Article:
Electronic supporting documents – already tried and tested at sea and airports across South Africa, traders no longer need to carry on their person hard copy clearance supporting documentation , i.e. invoices, worksheets and packing lists. These are only required should SARS indicate via electronic message that a consignment requires further scrutiny. Customs brokers and traders using EDI will in most cases have the SARS e@syScan facility available on their computer systems which makes it relatively simple and easy to scan, package and submit to SARS. In the event a trader cannot perform this electronically, he may approach any of the 4 Customs Hubs (Alberton, Cape Town, Durban, and Doringkloof) across the country, to have these scanned and uploaded by SARS. Alternatively, these can of course be delivered to the border post for manual processing and finalisation of a customs intervention. Supporting documents are linked to a unique case number which SARS notifies to the trader in the event of a risk.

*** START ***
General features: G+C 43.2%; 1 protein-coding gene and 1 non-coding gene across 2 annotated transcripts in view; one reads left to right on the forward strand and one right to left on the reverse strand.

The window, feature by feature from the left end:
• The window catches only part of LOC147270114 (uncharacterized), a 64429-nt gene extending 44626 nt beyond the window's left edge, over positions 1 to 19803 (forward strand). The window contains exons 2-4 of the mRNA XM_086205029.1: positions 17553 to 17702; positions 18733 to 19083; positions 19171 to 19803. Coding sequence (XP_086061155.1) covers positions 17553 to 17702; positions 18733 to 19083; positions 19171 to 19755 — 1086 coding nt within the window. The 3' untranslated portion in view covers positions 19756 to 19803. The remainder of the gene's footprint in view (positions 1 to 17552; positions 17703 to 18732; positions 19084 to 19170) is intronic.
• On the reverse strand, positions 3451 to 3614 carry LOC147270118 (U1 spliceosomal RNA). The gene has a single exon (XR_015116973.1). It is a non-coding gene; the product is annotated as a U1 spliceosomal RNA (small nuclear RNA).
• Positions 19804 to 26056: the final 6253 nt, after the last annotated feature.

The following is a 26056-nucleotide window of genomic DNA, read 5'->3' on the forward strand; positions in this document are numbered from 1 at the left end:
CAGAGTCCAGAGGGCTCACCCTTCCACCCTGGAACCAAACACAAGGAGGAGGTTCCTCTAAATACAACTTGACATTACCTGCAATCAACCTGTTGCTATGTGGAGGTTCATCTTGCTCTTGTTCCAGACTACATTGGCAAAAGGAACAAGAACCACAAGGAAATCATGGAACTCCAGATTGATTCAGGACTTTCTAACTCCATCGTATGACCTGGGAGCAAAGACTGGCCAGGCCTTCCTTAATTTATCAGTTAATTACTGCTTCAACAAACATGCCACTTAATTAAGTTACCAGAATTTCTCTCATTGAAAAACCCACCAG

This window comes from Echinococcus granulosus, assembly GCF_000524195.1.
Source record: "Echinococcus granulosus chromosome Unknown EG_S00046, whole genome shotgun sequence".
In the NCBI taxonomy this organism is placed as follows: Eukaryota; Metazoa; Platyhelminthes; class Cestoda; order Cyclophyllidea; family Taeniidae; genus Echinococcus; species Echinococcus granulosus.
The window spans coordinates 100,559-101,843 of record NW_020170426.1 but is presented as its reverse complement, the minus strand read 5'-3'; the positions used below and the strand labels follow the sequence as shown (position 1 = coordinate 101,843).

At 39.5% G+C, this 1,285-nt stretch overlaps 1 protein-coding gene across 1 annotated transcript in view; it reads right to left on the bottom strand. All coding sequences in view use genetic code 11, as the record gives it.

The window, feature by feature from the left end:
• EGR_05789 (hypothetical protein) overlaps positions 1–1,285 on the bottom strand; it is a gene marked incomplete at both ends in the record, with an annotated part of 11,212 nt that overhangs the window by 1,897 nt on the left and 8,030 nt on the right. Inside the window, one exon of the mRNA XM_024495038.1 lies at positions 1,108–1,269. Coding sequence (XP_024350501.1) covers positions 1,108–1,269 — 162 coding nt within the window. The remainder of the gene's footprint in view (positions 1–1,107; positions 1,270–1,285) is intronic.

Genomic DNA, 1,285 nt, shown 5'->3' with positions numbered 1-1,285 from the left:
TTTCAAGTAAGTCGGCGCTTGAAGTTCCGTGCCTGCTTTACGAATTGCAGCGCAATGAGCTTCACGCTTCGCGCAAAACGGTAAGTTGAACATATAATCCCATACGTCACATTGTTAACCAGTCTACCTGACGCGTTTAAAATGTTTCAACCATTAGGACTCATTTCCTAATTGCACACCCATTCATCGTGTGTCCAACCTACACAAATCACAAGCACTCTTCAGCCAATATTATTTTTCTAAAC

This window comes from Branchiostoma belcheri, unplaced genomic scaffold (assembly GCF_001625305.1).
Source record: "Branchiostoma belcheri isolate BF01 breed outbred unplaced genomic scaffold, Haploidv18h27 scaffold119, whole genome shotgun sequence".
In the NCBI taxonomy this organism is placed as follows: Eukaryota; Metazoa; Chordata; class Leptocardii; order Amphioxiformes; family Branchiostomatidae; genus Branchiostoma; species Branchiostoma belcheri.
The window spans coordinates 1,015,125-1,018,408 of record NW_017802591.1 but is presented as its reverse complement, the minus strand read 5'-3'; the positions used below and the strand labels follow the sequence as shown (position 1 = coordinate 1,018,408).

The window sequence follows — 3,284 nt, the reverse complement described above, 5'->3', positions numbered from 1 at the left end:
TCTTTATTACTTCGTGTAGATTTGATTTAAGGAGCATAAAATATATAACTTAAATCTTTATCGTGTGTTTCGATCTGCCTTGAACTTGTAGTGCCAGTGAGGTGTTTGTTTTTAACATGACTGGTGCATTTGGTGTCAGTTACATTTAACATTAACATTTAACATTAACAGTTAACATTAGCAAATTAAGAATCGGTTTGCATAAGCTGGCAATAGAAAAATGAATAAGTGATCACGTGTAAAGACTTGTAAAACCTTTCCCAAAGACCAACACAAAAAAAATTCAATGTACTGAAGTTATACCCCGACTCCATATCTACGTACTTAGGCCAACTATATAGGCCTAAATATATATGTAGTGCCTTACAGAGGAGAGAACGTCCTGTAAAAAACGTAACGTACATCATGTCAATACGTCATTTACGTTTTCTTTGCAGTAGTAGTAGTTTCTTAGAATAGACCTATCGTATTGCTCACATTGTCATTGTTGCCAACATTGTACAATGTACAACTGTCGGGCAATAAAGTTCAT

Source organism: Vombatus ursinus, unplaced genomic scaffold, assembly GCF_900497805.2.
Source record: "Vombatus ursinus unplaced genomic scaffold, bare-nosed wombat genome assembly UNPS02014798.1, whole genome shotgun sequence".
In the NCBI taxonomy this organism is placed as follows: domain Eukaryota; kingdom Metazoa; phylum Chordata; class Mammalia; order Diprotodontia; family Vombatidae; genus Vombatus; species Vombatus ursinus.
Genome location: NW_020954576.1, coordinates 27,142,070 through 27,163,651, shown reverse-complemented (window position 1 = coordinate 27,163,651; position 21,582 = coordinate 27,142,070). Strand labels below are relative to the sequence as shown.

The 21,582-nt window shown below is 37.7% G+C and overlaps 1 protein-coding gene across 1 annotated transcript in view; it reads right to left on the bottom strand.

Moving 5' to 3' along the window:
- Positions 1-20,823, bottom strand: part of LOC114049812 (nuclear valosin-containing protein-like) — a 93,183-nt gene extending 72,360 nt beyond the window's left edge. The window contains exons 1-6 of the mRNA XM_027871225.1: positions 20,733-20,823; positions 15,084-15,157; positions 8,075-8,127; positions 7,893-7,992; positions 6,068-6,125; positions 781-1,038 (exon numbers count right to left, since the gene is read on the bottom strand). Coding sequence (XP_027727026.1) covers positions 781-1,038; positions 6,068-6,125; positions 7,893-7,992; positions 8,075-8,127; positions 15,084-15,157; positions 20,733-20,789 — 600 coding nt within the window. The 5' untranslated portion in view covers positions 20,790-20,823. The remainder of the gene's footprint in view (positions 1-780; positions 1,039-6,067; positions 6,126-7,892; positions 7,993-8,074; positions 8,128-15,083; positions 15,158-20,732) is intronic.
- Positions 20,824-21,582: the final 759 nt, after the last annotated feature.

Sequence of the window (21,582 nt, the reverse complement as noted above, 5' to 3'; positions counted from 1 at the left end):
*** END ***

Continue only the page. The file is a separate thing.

Clearance processing – SARS has centralised its backend processing of clearances where goods declarations are now processed off-site at one of the 4 Hubs. No longer are clearances processed at customs branch office. All goods declarations – whether electronically submitted or manually captured – are routed to a central pool for validation, verification and assessment if flagged by the risk engine. In the case of land borders all clearances once successfully processed will receive a ‘Proceed-to-border’ message implying that the road carrier may commence delivery to the border. A key feature of the new clearance process is the availability of Customs Status Codes. These codes are initiated by the customs system at specified points in the process to alert the declarant of the status of his/her transaction. These status’s also indicate the follow-up required of the declarant to bring the transaction to a state of finality.